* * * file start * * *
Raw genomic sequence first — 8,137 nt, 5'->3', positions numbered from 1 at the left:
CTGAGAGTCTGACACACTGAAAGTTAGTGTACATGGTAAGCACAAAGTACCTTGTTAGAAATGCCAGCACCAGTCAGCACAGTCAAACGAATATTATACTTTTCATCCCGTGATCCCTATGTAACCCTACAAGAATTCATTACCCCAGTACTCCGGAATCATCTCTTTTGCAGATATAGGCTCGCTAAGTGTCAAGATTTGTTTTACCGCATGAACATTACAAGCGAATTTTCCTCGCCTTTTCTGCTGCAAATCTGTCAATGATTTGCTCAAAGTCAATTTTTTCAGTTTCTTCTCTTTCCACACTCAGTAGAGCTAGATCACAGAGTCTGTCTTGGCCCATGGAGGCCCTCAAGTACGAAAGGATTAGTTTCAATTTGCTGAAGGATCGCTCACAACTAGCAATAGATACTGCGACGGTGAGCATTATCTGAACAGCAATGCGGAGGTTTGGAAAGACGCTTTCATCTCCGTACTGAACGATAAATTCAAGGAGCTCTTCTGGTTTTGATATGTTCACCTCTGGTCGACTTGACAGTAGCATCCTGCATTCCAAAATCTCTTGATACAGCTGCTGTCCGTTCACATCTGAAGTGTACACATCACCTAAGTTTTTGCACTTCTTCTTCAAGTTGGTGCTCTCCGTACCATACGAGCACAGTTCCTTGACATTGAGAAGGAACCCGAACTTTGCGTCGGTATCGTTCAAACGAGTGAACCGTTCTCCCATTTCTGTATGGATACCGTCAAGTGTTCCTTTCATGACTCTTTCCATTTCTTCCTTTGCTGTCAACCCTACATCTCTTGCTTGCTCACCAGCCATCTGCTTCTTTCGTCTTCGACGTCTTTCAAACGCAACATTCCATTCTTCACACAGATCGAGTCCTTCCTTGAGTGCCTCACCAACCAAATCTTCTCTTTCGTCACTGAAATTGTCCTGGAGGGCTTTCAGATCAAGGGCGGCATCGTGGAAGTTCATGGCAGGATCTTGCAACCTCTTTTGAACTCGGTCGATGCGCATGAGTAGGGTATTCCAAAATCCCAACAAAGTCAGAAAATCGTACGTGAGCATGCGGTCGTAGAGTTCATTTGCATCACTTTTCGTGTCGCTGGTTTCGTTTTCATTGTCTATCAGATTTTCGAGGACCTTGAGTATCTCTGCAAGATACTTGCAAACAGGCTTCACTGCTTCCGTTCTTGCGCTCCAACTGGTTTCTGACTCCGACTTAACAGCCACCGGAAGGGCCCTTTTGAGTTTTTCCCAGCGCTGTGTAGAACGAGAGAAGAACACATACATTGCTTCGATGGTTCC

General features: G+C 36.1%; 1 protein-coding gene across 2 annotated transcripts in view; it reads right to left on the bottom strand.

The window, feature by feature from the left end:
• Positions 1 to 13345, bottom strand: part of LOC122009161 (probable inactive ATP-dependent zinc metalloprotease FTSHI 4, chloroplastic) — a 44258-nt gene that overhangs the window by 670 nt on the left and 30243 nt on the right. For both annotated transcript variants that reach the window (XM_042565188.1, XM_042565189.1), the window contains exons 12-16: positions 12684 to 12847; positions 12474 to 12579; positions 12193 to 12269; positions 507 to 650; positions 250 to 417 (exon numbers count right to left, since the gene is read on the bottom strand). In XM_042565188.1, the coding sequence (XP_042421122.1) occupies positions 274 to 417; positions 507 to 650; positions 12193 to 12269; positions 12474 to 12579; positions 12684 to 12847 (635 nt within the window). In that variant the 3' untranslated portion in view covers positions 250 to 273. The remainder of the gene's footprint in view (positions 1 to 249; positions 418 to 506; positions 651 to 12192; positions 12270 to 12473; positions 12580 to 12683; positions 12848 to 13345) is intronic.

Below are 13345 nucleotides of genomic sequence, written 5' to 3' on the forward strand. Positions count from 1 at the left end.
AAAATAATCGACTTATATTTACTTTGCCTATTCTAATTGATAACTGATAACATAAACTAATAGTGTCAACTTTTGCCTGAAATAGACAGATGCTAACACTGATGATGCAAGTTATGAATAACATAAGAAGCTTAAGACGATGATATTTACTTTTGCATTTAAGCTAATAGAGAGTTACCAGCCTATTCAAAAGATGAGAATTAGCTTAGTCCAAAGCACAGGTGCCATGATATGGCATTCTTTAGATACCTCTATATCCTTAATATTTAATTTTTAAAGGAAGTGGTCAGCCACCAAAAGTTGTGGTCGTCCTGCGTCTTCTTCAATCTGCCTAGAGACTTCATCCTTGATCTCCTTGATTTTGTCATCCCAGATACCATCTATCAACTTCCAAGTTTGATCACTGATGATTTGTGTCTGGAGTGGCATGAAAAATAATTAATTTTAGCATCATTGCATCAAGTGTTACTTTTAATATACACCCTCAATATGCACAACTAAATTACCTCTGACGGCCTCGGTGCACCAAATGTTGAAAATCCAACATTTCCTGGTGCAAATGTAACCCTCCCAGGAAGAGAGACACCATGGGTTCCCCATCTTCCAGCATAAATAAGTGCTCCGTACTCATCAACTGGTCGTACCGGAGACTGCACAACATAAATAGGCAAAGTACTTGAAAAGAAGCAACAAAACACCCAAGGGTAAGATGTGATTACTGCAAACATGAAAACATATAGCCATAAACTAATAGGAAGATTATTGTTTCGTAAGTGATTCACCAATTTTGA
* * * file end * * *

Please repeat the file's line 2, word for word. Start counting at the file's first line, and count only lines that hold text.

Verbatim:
CTGAGAGTCTGACACACTGAAAGTTAGTGTACATGGTAAGCACAAAGTACCTTGTTAGAAATGCCAGCACCAGTCAGCACAGTCAAACGAATATTATACTTTTCATCCCGTGATCCCTATGTAACCCTACAAGAATTCATTACCCCAGTACTCCGGAATCATCTCTTTTGCAGATATAGGCTCGCTAAGTGTCAAGATTTGTTTTACCGCATGAACATTACAAGCGAATTTTCCTCGCCTTTTCTGCTGCAAATCTGTCAATGATTTGCTCAAAGTCAATTTTTTCAGTTTCTTCTCTTTCCACACTCAGTAGAGCTAGATCACAGAGTCTGTCTTGGCCCATGGAGGCCCTCAAGTACGAAAGGATTAGTTTCAATTTGCTGAAGGATCGCTCACAACTAGCAATAGATACTGCGACGGTGAGCATTATCTGAACAGCAATGCGGAGGTTTGGAAAGACGCTTTCATCTCCGTACTGAACGATAAATTCAAGGAGCTCTTCTGGTTTTGATATGTTCACCTCTGGTCGACTTGACAGTAGCATCCTGCATTCCAAAATCTCTTGATACAGCTGCTGTCCGTTCACATCTGAAGTGTACACATCACCTAAGTTTTTGCACTTCTTCTTCAAGTTGGTGCTCTCCGTACCATACGAGCACAGTTCCTTGACATTGAGAAGGAACCCGAACTTTGCGTCGGTATCGTTCAAACGAGTGAACCGTTCTCCCATTTCTGTATGGATACCGTCAAGTGTTCCTTTCATGACTCTTTCCATTTCTTCCTTTGCTGTCAACCCTACATCTCTTGCTTGCTCACCAGCCATCTGCTTCTTTCGTCTTCGACGTCTTTCAAACGCAACATTCCATTCTTCACACAGATCGAGTCCTTCCTTGAGTGCCTCACCAACCAAATCTTCTCTTTCGTCACTGAAATTGTCCTGGAGGGCTTTCAGATCAAGGGCGGCATCGTGGAAGTTCATGGCAGGATCTTGCAACCTCTTTTGAACTCGGTCGATGCGCATGAGTAGGGTATTCCAAAATCCCAACAAAGTCAGAAAATCGTACGTGAGCATGCGGTCGTAGAGTTCATTTGCATCACTTTTCGTGTCGCTGGTTTCGTTTTCATTGTCTATCAGATTTTCGAGGACCTTGAGTATCTCTGCAAGATACTTGCAAACAGGCTTCACTGCTTCCGTTCTTGCGCTCCAACTGGTTTCTGACTCCGACTTAACAGCCACCGGAAGGGCCCTTTTGAGTTTTTCCCAGCGCTGTGTAGAACGAGAGAAGAACACATACATTGCTTCGATGGTTCC